Frustrated Border Patrol agents call the system “catch and release,” and they, along with state and local police, say ICE detention officials consistently turn away aliens who they’ve apprehended, citing a lack of manpower or space.
Many released illegals get written notices to appear for an immigration hearing, although records show that more than 85 percent never appear. Those notices are referred to by ICE and Border Patrol agents as “run letters.”
The lack of detention space has created a hazardous situation for agents in the field, said T.J. Bonner, president of the National Border Patrol Council, which represents the agency’s 10,000 nonsupervisory agents.
Mr. Bonner said the number of illegals being apprehended is so high that many are being detained for only a few hours before being released — only to be rearrested later.
State and local authorities who house illegal aliens for an average payment of about $54 a day release many of them because detention bills are going unpaid. Others complain that “unrealistic detention standards” imposed by the federal government, such as special ethnic meals and legal libraries, have made it impossible to house the aliens.
“The question becomes evident: Why are so many agents putting their lives on the line everyday if the option is letting them go free anyway?” Mr. Bonner said.
At the San Diego airport, ICE Supervisor Jonas “J.J.” Reyes, West Coast coordinator for the government’s Justice Prisoner and Alien Transportation System (JPATS), counts heads and directs traffic, constantly barking into a cell phone: Three out of Phoenix. Forty-eight out of Las Vegas. Forty to San Diego. Eight to Los Angeles. Another 68 for San Diego.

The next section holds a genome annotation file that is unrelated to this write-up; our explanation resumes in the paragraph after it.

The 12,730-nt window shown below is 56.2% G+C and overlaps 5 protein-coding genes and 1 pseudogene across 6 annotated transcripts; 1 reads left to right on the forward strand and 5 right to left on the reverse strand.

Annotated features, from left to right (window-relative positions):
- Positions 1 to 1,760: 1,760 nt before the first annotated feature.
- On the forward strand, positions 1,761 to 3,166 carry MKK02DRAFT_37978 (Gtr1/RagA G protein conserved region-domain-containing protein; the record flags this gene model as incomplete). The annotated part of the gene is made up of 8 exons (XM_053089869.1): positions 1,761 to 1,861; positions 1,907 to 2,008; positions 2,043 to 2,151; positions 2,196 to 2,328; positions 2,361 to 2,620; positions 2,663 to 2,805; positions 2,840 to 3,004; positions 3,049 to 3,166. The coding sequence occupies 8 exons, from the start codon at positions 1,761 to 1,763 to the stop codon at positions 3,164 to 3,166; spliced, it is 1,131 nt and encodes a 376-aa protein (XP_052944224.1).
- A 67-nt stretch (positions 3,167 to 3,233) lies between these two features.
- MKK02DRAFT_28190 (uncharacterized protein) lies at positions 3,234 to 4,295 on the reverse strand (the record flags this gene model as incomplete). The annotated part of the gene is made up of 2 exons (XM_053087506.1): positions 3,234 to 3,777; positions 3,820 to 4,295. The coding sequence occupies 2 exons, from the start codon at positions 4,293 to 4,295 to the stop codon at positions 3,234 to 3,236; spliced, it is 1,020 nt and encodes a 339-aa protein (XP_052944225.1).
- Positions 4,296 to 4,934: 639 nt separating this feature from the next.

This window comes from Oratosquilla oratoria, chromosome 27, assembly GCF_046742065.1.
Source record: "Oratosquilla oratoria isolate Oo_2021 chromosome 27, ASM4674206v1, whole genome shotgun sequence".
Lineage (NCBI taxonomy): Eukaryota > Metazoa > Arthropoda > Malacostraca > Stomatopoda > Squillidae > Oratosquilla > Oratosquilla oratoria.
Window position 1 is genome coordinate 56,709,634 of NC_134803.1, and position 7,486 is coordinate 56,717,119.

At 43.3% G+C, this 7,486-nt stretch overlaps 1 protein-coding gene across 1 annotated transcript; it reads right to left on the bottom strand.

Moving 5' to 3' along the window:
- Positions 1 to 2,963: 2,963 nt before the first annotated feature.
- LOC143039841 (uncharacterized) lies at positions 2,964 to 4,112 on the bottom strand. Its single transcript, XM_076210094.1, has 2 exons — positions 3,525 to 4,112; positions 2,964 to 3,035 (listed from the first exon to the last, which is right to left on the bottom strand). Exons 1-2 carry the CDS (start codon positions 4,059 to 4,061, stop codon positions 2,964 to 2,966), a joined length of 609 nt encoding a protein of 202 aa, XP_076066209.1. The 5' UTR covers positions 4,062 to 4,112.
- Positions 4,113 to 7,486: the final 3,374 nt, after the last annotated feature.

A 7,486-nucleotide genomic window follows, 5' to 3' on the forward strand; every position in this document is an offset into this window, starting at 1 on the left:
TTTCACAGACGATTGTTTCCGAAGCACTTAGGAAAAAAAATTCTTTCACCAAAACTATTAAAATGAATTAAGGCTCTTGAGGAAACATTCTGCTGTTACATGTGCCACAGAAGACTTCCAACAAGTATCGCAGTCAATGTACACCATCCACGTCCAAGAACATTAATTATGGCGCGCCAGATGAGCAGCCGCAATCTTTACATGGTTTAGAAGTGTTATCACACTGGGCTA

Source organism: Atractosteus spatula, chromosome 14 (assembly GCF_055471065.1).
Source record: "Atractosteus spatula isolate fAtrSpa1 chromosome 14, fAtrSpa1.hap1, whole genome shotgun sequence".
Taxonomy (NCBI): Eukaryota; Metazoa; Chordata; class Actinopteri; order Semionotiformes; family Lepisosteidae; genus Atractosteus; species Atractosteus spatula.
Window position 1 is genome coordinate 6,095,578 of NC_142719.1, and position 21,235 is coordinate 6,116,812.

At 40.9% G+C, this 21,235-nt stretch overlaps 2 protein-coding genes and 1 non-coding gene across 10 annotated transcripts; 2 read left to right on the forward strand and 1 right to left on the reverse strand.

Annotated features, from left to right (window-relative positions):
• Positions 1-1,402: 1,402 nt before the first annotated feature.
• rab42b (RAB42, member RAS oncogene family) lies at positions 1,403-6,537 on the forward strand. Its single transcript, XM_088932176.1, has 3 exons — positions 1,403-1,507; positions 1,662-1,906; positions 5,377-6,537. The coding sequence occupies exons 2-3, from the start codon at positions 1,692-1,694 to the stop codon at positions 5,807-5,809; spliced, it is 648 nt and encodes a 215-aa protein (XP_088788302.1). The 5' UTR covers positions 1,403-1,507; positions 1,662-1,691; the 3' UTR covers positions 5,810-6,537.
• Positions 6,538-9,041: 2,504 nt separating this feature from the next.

With the city’s skyline shimmering in the darkness and the whine of the awaiting jet making normal conversation nearly impossible, Mr. Reyes telephones one of his agents in Oakland. It’s shortly after 1:30 a.m., and the agent has been waiting for permission to start another load of illegal aliens south.
“Go,” Mr. Reyes says as the jet here taxies off the tarmac. His attention is focused on the white, unmarked jetliner as it moves quickly down the runway, gaining speed. Suddenly, it’s airborne and disappears in the cloud cover.
“We’re clear,” he says, giving thumbs up to a dozen of his agents as they head through the airport and home. “Just another 12-hour day doing what we do, moving people, more than ever before. We just can’t seem to stop this flow.”